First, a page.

A GRIP ON SPORTS • You want to know what is one of Monday’s favorite pastimes in the Land of the Free? Expressing disdain for the weekend’s football officiating. Most of the time it is just grumbling for grumbling’s sake. Other times? Well, “other times” includes Sunday in New Orleans. Read on.
• The NFL is in a state of shock these days. There was the fiasco that became known as “Deflategate,” and its ensuing long legal battle. There have been protests by the league’s players during pregame anthem ceremonies. And there has been the troubling news concerning the league’s Holy Grail, television ratings.
But maybe the most egregious problem, to borrow a phrase from Stanford grad Richard Sherman, is a lack of trust in the league’s authority figures.
It starts with a certain disdain for commissioner Roger Goodell. His Tom Brady ruling, that seemed to border on a witchhunt, was just the most visible of a series of decisions the players haven’t agreed with. And that contempt has filtered down to the field, where the referees are the visible manifestation of the league office each Sunday.
Players and coaches have always complained, of course. Every game you see them talking with the officials, pleading, arguing, gesturing. That’s a given. Afterward, though, they would button up, using circumspect language in the postgame as they dealt with the media. They left it up to the fans to do their talking.
But that seems to be changing.
Yesterday, the Redskins’ Josh Norman went ballistic concerning some calls in London, where Washington and the Bengals played to a tie. And Cam Newton, in some quarters the face of the league, once again complained about a lack of protection written in the rule book but not enforced while he is playing.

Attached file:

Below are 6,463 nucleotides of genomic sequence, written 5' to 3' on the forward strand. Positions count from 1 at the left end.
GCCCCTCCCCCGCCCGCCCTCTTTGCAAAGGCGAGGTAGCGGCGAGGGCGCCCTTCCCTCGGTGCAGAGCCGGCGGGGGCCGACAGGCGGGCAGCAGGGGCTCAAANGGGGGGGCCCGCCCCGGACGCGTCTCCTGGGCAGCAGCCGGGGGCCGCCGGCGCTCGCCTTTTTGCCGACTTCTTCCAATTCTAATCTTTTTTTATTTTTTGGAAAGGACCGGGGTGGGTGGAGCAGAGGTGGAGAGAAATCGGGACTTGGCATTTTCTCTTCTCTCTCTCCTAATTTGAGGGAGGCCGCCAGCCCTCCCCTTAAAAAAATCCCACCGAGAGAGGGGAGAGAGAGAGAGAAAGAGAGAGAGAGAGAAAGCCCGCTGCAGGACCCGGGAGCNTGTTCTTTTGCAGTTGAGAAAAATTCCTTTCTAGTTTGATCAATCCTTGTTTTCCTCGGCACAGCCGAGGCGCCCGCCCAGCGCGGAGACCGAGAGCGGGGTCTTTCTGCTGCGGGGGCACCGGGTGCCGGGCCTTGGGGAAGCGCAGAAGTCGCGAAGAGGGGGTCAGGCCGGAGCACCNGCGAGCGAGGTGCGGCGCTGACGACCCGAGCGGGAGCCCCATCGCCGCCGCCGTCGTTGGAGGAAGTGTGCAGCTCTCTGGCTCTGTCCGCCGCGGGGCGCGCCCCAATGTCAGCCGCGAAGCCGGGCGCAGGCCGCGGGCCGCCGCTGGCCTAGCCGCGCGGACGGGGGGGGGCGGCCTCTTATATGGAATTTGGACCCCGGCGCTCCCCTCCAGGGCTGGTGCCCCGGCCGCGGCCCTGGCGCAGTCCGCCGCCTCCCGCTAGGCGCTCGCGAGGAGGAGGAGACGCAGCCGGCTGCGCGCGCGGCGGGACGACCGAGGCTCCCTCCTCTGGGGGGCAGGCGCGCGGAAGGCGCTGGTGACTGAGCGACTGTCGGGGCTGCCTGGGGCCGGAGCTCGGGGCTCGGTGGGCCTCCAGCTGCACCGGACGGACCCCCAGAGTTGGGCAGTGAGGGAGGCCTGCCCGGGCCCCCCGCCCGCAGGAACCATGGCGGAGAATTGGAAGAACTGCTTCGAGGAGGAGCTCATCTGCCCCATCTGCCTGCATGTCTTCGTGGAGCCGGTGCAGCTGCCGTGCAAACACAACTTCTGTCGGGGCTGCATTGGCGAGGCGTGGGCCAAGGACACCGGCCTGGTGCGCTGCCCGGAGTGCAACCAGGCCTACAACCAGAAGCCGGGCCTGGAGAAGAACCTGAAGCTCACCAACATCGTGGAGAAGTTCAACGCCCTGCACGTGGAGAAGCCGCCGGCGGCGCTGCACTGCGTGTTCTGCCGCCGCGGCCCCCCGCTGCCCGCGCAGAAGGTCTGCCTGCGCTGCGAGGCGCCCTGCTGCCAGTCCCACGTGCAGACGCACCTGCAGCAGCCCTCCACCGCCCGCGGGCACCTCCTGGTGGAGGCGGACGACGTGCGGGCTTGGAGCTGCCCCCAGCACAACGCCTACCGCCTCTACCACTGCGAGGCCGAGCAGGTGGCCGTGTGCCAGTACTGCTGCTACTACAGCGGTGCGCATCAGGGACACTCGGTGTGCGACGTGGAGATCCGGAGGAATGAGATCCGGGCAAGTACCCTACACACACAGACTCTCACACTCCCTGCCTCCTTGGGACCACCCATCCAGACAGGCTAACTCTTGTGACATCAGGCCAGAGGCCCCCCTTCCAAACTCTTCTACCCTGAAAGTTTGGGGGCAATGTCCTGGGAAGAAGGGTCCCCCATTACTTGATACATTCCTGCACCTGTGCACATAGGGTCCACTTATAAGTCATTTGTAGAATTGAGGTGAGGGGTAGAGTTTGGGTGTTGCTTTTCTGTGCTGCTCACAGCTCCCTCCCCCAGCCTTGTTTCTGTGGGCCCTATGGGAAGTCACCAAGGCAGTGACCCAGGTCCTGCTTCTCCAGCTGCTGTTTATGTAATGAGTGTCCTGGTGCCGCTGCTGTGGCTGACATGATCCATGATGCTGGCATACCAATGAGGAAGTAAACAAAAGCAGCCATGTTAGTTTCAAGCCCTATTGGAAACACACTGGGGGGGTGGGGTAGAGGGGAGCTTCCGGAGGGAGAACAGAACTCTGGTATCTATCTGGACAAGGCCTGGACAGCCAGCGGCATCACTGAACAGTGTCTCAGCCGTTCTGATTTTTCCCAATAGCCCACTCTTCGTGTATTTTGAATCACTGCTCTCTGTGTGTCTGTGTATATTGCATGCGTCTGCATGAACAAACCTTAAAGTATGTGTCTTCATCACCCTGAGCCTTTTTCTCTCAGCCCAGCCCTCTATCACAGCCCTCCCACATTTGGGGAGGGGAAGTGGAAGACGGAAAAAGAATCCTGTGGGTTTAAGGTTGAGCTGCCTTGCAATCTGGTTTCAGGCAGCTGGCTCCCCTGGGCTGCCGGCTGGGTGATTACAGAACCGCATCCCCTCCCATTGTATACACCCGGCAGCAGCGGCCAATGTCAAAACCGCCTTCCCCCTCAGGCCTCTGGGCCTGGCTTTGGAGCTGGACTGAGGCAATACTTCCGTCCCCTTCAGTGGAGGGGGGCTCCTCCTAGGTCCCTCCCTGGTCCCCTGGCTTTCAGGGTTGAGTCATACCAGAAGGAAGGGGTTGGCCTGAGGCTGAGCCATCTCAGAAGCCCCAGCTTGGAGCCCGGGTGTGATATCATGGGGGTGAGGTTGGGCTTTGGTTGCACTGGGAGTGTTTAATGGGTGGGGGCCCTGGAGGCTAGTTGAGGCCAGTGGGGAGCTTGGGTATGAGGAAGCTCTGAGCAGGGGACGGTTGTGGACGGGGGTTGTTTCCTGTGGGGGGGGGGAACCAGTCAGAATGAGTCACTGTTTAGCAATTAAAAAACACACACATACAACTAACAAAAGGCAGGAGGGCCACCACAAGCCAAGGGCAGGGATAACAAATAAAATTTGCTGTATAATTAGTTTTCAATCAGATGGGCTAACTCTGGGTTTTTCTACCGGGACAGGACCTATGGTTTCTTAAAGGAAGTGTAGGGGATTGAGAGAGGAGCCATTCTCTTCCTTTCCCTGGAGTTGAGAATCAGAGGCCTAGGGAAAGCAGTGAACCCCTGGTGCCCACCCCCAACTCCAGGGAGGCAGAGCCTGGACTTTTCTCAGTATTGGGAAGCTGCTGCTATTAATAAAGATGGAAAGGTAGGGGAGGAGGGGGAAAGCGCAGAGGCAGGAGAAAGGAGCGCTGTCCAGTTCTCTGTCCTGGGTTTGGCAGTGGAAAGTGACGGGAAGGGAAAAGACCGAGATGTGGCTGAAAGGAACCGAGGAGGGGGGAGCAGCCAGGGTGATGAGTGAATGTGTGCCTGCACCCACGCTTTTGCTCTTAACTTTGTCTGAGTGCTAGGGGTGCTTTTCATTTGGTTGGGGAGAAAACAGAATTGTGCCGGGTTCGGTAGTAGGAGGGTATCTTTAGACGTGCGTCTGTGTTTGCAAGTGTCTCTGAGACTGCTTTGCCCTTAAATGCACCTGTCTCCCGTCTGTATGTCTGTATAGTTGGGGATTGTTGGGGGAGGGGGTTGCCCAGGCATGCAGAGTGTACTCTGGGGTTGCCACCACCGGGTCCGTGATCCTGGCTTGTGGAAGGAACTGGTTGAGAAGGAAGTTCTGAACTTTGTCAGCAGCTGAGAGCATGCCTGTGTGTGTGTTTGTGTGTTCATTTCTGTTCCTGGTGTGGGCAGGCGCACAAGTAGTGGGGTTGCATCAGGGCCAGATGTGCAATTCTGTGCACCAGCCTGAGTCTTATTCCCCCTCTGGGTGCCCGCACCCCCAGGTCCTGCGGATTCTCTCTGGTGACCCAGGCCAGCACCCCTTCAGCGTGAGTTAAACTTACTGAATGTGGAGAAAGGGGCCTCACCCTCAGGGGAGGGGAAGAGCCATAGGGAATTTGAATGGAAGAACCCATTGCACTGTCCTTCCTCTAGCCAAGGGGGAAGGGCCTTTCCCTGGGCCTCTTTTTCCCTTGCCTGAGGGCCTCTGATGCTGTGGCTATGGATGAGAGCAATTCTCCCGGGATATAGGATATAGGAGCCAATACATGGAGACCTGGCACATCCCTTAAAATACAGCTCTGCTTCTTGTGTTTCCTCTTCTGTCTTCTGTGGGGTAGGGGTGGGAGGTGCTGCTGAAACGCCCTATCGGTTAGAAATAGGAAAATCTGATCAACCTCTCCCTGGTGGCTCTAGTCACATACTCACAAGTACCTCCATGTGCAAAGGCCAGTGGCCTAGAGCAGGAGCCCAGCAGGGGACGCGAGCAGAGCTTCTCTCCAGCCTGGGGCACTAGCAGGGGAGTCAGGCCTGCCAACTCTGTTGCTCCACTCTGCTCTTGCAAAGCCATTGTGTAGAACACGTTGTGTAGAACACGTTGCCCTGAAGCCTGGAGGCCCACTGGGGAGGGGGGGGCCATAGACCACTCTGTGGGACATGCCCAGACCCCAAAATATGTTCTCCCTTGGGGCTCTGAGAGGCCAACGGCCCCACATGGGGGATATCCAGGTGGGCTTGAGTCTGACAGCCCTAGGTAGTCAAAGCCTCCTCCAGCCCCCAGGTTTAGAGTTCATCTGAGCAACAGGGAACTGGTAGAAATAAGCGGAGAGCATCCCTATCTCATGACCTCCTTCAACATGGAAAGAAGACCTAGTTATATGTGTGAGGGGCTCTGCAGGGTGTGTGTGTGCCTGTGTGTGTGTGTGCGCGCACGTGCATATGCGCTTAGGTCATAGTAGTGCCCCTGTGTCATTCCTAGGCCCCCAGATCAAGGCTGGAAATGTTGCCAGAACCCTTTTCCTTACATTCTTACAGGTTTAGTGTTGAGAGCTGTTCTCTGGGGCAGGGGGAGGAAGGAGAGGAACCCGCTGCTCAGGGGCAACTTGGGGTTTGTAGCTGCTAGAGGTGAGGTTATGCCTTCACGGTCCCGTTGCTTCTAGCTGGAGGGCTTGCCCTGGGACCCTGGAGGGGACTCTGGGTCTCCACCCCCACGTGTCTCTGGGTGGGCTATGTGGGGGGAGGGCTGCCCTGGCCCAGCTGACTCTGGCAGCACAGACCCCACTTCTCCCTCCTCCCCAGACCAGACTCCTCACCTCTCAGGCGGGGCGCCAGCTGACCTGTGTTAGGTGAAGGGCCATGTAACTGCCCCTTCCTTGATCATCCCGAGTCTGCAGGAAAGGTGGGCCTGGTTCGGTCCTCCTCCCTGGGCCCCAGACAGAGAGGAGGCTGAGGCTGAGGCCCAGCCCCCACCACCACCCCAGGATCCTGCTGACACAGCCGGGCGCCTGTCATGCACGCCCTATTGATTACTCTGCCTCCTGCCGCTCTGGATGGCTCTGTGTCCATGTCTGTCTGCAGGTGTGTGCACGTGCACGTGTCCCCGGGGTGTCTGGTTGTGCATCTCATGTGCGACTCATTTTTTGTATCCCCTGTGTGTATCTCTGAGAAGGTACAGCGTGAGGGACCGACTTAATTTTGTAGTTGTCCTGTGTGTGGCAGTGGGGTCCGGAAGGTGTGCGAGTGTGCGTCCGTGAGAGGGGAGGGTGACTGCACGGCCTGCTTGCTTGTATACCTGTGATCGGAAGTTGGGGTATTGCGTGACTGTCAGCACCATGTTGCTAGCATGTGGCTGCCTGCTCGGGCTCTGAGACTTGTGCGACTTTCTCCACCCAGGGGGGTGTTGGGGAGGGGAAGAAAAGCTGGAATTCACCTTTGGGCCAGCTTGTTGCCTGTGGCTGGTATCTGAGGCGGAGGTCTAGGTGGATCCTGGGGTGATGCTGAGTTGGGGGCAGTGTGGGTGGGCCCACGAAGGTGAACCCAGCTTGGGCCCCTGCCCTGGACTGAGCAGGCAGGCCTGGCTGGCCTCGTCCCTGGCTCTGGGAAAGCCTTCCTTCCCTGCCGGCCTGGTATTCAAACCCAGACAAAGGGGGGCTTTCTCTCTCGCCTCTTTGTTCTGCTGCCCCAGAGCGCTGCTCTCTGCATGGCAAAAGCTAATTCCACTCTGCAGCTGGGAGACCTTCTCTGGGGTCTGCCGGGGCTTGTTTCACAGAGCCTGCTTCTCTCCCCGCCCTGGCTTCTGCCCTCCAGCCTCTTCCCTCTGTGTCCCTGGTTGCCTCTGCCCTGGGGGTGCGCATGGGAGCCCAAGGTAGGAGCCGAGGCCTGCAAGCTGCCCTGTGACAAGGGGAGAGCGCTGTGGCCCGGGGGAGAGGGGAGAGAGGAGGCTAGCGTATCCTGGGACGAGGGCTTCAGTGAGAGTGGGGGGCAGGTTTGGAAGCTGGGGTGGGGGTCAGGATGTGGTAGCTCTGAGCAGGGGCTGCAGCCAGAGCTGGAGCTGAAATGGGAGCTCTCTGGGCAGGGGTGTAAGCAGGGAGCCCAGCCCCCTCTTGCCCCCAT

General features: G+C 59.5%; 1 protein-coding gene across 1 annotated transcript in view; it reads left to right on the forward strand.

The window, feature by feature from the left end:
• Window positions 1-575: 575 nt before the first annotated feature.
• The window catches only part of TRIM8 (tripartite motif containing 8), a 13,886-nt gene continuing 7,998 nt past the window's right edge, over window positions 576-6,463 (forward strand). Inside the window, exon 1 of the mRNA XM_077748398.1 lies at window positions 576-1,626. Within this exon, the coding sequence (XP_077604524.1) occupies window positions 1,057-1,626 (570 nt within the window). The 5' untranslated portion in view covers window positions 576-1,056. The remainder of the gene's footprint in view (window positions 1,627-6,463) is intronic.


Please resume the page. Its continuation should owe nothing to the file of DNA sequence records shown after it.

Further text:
It’s hard to comment on those comments due to a lack of personal knowledge. But it’s easy to have an opinion about what happened in New Orleans yesterday. It was there for everyone in the Northwest to see.
Bottom line, the guys charged with keeping the playing field balanced and fair didn’t do their job. They failed. And it decided the game’s outcome.
Sherman and others in the Hawks lockerroom – and outside of it – will point to a couple of uncalled offensive pass interference penalties as the most glaring of the missed calls. They were. One, in the end zone, probably meant the difference between the touchdown the Saints scored and a field goal. The other, which Fox rules guru – and former Pac-12 officiating advisor – Mike Pereira said Pete Carroll had a legitimate gripe about, helped the Saints burn time off the clock as the game wound down.
But there was another call, a hidden one that Fox never replayed, that might have been the most crucial. And the worst call of the bunch.
It came on Sherman on a third-and-6 during the Saints’ final drive. There was 4 minutes and 48 seconds left to play, the Hawks trailing by two, 22-20.
Snead showed all day he was the Saints’ best downfield blocker, especially while the ball was in the air. His two seemingly illegal picks were the plays mentioned above.
Here, though, he didn’t pick anyone. But he ran a pattern that included running into Sherman, knocking him off balance. Snead then pivoted to the outside. New Orleans’ quarterback Drew Brees found him, but for only a 2-yard gain. The Saints would be forced to punt. The Hawks would receive the ball with plenty of time left, only needing a field goal to leave Louisiana with a win.
Except a flag came out.
When Snead and Sherman had collided, well within the NFL’s legislated zone for such contact, Sherman had grabbed at the receiver as he pivoted away. He was called for defensive holding. New Orleans kept the ball, marched down the field and kicked a field goal with less than 2 minutes left, forcing the Hawks to score a touchdown to win.